This effort, naturally, was not very successful. Bilbo was again elected governor for a term starting in 1928, but met with considerably more difficulty the second time around as the Mississippi treasury was hit by financial setbacks. In April of 1932, a judge declared 217 pardons issued during Bilbo's term null and void since they had been issued without proper notice, but prison trustees refused to rearrest the newly freed men. Economic policies benefiting white farmers became common. These were one of the more subtle forms of racism Bilbo embraced. In October of 1928, he criticized Republican presidential candidate Herbert Hoover for allegedly dancing with a black woman during a flood relief visit to the state the previous year. Hoover replied by saying that it was mere rumor, and that if the voters made a decision based solely on the accusation it would "forever be a most infamous blot on the record of the state of Mississippi." Despite the law against public hanging passed in his first term, Bilbo took a rather more relaxed attitude toward lynchings. After a mob took Charley Shepherd, a black man accused of raping and murdering an 18-year-old girl, and burned him at the stake in 1929, Bilbo publicly declared his opposition to an investigation into the culprits. "I have neither the time nor the money to investigate 2,000 people," he said. Bilbo said no National Guard protection had been requested, or it would have been afforded for Shepherd. To his credit, Bilbo did order such a guard for a black man accused of murdering a white planter in 1931. However, this was likely done with reluctance; only a few months later, the North American Review quoted him as saying, "No colored man is worth calling out the National Guard to protect."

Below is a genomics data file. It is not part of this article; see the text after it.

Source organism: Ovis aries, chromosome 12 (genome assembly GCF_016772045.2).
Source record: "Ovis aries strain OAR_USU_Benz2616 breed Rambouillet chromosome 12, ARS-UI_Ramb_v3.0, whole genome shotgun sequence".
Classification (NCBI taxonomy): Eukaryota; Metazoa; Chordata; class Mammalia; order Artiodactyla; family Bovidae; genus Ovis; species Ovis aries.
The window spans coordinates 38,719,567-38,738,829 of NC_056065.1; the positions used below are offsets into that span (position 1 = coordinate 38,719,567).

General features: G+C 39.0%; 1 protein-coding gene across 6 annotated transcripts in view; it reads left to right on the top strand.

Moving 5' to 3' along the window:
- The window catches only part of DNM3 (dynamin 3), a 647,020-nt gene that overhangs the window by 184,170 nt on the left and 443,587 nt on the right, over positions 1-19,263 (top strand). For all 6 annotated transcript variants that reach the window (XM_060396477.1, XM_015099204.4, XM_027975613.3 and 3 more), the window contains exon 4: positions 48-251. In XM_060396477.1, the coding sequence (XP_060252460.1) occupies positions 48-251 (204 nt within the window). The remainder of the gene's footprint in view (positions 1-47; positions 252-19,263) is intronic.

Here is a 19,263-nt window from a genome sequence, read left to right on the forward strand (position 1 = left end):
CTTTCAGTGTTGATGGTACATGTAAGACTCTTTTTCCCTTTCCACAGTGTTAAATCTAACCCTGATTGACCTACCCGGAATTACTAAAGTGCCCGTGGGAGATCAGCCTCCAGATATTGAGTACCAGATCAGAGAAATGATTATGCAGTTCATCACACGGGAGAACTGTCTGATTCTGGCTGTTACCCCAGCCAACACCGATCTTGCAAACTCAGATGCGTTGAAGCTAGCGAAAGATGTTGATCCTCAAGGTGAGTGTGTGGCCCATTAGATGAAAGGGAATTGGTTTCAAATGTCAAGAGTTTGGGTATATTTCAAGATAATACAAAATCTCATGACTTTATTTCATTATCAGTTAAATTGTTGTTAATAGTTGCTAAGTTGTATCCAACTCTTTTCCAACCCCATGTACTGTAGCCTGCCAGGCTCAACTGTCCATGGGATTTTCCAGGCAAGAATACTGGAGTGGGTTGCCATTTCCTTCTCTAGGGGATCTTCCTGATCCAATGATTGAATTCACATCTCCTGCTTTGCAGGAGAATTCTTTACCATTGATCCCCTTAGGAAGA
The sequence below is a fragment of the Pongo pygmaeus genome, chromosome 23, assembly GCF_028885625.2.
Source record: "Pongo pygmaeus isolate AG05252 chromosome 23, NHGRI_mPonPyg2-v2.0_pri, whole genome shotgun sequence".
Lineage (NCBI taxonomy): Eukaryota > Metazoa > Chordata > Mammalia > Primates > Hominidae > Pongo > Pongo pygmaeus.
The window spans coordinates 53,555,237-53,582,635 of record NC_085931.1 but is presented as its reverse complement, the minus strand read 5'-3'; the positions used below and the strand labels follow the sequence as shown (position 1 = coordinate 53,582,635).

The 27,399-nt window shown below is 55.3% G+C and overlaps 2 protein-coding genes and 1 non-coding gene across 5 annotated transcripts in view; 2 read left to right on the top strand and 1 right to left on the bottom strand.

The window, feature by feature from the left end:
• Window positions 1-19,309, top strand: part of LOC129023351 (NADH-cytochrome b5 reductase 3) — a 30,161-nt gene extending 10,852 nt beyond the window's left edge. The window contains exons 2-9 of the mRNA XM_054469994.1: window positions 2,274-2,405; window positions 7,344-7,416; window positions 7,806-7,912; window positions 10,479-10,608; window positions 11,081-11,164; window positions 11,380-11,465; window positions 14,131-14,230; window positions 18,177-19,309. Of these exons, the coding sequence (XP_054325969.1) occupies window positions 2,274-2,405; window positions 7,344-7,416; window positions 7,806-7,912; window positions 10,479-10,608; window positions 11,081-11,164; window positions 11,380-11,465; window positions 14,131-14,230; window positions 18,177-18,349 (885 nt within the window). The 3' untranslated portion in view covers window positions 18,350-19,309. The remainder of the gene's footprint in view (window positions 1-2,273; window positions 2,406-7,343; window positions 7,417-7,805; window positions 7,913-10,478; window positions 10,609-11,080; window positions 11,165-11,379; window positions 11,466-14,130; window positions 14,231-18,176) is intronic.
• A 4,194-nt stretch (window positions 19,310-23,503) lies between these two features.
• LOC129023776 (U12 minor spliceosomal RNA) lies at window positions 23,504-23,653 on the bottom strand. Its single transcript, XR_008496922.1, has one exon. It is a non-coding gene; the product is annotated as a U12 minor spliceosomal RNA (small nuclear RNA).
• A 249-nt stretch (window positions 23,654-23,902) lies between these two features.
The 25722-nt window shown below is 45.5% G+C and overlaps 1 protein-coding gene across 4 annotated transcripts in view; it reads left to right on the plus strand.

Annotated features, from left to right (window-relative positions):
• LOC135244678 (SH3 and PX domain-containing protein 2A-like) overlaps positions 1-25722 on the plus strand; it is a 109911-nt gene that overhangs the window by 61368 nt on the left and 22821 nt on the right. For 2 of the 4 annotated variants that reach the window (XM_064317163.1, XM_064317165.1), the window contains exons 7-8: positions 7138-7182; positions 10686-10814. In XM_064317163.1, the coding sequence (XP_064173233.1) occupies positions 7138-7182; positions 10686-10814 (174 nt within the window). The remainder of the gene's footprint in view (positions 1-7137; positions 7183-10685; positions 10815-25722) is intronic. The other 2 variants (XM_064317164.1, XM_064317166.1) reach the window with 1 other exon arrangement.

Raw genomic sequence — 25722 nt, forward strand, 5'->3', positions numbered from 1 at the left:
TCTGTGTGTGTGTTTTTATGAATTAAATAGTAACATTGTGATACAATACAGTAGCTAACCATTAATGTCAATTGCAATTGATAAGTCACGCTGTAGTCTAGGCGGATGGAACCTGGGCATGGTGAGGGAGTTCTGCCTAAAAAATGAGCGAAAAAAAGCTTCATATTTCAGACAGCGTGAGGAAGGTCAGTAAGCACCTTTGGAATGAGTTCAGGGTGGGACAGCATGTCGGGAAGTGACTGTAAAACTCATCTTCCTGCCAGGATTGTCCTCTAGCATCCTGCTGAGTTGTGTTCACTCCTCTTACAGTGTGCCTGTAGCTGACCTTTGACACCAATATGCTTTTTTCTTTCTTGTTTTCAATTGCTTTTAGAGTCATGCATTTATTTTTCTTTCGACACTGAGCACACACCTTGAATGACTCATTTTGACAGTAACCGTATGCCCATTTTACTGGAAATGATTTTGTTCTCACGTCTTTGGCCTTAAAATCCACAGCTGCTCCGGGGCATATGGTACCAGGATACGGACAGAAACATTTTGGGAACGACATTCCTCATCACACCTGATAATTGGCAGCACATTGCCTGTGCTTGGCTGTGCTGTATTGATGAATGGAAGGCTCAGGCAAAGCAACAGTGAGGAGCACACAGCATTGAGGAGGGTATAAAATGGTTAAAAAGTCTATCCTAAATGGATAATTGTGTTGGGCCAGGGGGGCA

After leaving the governor's office for a second time, Bilbo made another unsuccessful run at the House. In a bizarre development, he managed to get a job with the Farm Adjustment Administration "assembling current information records for the Adjustment Administration from news, magazines, and other published sources." Translated, this meant that Bilbo would be paid to take clippings from newspapers and other published sources. He left the $6,000 post - a salary only $2,500 less than that of a senator - to start a campaign for Senate in February of 1934. In a surprise upset, he took the Democratic nomination from 22-year incumbent Hubert D. Stephens. The party dominated politics in the South to such a degree that a primary victory was a foregone conclusion for the general election; sure enough, Bilbo easily won victory in November of 1934.

Bilbo would stay in the Senate for two terms, chairing both the Committee on the District of Columbia and the Committee on Pensions. He became a strong supporter of President Franklin D. Roosevelt's New Deal initiatives, seeing them as a good way to relieve poverty in Mississippi. Midway through his term, he and his bride of 34 years went through a messy breakup. In 1937, a divorce was granted and his ex-wife vowed to use some of the $20,750 she received in the deal to fund a Senate campaign opposing him. In his second term, Bilbo spoke against the idea of having the draft brought down to the ages of 18 and 19. The conflict would be a prolonged one, he felt, and it would be more prudent to call up men with more experience. "I am not opposed to taking 18 and 19 year old boys and training them, but I could never give my consent to putting them into combat service at this tender age," he said.